• Lastly, we really like the quote on page 24 ‘Government’s role is to … be the principal long-term investor in generating new ideas research where social returns are potentially high but private returns are uncertain.’ We believe this is a key change in that it has moved away from a focus on innovation per se (and to some extent the old OECD definition of innovation), and is looking more deeply at what invention and progressing an idea means in practice. We also really like their diagram on page 31.

2.      What are the more significant changes being proposed to the science funding system?

  • Change to a broader role as noted above.

3.      Have submissions during the consultation period been adequately reflected, in your view?

  • Unlike the Draft NSSI document, this Statement was a pleasure to read. It is easy to understand where MBIE will focus and the tasks MBIE will prioritise going forward. There still exists a few areas where more transparency would benefit the reader (see below).

4.   Will these changes be welcomed?

  • We think so, as it is more inclusive – not promising it knows all the answers but wanting to work with sectors to help them make a difference.

5.      Are there any areas where greater clarity is needed?

  • The Statement sets out the Indicative Implementation Timeline on page 64. It would be great to flesh this out further (which no doubt MBIE will do) as this would provide further accountability and transparency into the process.
  • Relating to the National Science Challenges it would be good to know how these fit into the different sectors (discussed in Section 2 [page 22] and Section 4). In September 2014 a new research area for the New Zealand’s National Science Challenge – Building Better Homes, Towns and Cities was announced. It is not immediately obvious where this research area falls within the different sectors. We consider that this document would benefit from illustrating how the challenges align with the sectors.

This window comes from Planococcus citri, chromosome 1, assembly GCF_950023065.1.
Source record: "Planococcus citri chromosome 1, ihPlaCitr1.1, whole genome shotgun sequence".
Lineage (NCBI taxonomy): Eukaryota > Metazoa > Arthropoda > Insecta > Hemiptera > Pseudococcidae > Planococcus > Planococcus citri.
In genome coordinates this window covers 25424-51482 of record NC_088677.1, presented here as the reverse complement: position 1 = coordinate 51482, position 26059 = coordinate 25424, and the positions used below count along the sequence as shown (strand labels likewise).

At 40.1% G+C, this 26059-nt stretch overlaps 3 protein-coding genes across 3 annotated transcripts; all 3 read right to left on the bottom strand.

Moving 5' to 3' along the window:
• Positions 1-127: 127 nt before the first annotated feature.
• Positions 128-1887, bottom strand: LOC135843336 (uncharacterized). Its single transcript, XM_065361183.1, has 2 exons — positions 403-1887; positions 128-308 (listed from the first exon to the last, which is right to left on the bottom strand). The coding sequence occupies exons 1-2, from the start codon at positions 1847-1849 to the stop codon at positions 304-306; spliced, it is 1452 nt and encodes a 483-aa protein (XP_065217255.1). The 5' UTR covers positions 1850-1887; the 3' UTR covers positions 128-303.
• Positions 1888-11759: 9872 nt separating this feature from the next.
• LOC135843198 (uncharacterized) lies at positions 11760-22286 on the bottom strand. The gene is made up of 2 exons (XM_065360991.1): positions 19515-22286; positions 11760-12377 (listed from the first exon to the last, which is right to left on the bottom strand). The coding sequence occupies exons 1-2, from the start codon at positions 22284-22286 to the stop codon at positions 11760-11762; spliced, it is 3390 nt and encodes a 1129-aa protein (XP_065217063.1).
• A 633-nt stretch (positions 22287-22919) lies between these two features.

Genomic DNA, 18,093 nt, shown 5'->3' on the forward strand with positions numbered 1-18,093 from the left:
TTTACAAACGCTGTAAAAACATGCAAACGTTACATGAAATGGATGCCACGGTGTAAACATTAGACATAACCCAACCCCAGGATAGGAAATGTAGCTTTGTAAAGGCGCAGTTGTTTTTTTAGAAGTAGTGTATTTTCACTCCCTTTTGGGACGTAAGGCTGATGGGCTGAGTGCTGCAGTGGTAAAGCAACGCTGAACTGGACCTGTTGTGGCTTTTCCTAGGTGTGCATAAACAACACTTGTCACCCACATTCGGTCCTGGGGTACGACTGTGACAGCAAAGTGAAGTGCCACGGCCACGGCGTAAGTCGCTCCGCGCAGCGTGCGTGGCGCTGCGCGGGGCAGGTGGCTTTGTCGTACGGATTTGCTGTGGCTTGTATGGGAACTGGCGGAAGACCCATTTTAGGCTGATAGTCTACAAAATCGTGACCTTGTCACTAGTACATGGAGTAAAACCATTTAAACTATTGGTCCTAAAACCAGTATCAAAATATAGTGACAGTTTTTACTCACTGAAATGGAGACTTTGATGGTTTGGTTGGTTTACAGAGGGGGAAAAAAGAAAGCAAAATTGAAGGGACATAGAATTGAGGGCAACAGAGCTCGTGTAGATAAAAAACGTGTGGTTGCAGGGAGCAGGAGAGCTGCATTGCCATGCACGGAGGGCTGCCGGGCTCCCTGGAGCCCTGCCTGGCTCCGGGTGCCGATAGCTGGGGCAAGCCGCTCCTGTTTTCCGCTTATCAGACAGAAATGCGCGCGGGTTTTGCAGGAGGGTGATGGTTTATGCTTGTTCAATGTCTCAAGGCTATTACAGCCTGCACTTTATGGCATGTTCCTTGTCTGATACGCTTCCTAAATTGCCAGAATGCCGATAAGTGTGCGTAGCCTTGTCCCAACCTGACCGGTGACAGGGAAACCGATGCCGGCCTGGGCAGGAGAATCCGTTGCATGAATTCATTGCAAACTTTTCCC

• Further attention should be given to the sectors in Section 4 (pages 35–52) and how they interrelate. The headings of each individual sector differ, and this could be seen as confusing to some. Section four actually has eight headings but we think in reality only six are sectors e.g. the health sector, primary industries, manufacturing sector, ICT sector, environment and an other sector.
  • Further, although we appreciate the six sectors exist, there is a risk that these will be seen in isolation when reality they are very integrated. There is a need to understand this integration to understand the synergies that occur across sectors. For example, both the ICT and the environment sectors have a strong impact (risk and opportunity) on the four remaining sectors. MBIE are likely to be thinking about how these sectors might integrate in practice but the Statement would benefit from making this clear.
  • The primary industries sector (pages 38 and 39) needs more work and thinking; it is not as clear as the other sectors.
  • The environmental sector (pages 44 and 45) focuses on the importance of information which we consider will be helped with the move to environmental reporting (ER Act 2015). We would have liked to see this initiative integrated into this part of the Statement.
  • Further, we feel the environment sector deserves more in-depth consideration of how instruments and institutions could be developed going forward. For example, as part of our One Ocean Project which explores how New Zealand might best manage its oceans, the McGuinness Institute is collaborating with a number of other parties to explore the idea of an ‘Oceans Institute’ for New Zealand. The creation of an oceans institute would be a practical way to bring people together to work towards the management of oceans for the good of all New Zealanders. The proposal is to establish an independent policy institute for the Pacific and Southern oceans, possibly based in Wellington, New Zealand. The primary function of this institute would be to (i) bring together information on our oceans, (ii) connect stakeholder perspectives for constructive discussions and (iii) advocate for the delivery of evidence-based policy advice on oceans to government and the general public. Ultimately, the oceans institute would exist for the public good, and as such must act for the benefit of all New Zealanders.

We will be publishing a proposal for the creation of an oceans institute in November which will be sent to every MP. If you are interested in receiving a copy of this please email us at oneocean@mcguinnessinstitute.org.